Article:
The salaries for ministers and directors-general were the same until 2001, when they were both linked to the consumer price index.
While the ministers' salary was only affected when the consumer price index rose, but not when it fell, directors-general were affected either way, and so not only has their salary not increased, it went down by some NIS 1,000.
In June 2017, it was decided to link the directors-general's salary to the consumer price index only when it increases, thus comparing their conditions to those ministers receive.
But after the Knesset's Finance Committee voted on Monday to increase the salary of government members, several directors-general have turned to Finance Ministry Director-General Shai Babad and asked for a raise as well.
And so Babad is now working on a proposal to give directors-general an immediate raise of a little over NIS 4,000, bringing their monthly salary up from NIS 38,490 to NIS 42,556 (gross income).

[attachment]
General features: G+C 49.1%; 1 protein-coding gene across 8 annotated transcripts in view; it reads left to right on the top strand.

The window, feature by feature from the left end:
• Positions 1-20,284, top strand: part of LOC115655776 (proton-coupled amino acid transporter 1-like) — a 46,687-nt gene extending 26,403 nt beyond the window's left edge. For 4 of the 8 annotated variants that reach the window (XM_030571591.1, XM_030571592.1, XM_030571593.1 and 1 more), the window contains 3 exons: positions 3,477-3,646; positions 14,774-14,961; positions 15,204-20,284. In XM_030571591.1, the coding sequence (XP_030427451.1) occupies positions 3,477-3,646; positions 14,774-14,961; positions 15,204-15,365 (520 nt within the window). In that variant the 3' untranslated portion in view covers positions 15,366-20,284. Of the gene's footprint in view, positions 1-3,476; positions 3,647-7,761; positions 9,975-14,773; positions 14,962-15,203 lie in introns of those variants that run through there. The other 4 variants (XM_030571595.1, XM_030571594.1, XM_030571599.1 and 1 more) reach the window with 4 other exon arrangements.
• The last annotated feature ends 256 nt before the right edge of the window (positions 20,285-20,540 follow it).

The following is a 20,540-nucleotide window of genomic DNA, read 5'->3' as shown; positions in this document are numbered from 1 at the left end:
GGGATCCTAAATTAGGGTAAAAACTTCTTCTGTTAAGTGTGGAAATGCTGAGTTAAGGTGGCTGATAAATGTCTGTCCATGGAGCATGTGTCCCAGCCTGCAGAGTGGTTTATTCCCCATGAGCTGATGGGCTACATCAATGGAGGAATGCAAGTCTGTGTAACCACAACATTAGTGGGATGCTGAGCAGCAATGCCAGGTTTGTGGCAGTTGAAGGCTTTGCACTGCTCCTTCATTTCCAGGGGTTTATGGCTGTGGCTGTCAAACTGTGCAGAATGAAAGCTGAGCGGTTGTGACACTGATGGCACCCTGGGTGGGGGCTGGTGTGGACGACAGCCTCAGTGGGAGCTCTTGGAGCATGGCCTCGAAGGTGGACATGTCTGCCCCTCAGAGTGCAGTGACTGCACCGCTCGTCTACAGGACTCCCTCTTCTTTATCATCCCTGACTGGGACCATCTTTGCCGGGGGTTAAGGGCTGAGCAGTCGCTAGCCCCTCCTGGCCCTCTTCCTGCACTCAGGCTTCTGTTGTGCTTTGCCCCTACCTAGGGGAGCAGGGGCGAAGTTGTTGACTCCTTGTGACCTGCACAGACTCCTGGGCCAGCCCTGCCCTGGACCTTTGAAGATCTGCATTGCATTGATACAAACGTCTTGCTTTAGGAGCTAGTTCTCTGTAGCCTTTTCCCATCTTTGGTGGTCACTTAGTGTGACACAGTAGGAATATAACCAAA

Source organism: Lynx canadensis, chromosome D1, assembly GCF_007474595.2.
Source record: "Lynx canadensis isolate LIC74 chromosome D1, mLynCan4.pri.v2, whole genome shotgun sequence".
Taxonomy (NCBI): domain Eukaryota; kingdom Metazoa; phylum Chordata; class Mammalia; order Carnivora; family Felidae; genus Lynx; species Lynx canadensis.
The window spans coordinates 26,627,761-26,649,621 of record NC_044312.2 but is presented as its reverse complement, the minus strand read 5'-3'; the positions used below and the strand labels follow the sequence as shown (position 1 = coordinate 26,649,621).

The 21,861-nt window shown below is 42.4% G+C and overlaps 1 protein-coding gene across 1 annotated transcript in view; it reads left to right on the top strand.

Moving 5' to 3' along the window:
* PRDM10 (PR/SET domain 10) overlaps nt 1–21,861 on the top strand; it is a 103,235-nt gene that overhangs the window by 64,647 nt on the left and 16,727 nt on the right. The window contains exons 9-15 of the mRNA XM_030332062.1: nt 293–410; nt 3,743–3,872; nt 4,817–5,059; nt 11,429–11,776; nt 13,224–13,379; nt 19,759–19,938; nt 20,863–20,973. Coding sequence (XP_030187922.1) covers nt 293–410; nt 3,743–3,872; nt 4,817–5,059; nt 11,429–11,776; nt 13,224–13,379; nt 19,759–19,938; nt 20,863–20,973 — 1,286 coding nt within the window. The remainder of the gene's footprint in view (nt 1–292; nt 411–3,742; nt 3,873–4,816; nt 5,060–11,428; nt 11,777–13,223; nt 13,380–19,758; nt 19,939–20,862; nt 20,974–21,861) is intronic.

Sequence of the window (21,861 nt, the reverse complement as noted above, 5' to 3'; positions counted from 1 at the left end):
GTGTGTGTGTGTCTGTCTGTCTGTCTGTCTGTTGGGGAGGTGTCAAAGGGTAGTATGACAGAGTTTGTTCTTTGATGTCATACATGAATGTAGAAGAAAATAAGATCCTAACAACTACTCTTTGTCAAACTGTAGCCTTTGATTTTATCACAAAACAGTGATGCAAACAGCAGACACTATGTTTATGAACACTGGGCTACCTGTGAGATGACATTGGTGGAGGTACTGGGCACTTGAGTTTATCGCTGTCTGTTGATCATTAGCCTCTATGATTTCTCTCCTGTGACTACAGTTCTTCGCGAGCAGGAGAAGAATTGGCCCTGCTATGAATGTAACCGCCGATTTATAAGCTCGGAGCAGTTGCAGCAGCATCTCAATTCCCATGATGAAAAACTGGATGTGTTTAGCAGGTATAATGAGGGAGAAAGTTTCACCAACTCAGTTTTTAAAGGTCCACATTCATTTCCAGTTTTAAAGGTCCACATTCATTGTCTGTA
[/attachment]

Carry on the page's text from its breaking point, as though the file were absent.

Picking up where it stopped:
The proposal also raises the option of linking directors-general's salary to the average wage, which increases by thousands of shekels annually.
The overall cost of adopting the proposal is estimated at NIS 4.4 million a year.
Furthermore, the changes might also apply to "any state employee whose employment conditions are the same as those of a director general in a government ministry." In such a case, the proposal's implementation would cost some NIS 7.6 million a year.
It is important to note, however, that the net income for a government ministry's director-general currently stands at some NIS 18,000, and if the raise is approved, it would stand at NIS 20,000. While they are considered the significant driving force behind the work of government ministries, they make considerably less than their counterparts in the private sector.
The Finance Ministry said the plan is still being prepared and under discussions and will not be brought to the government in its upcoming meeting.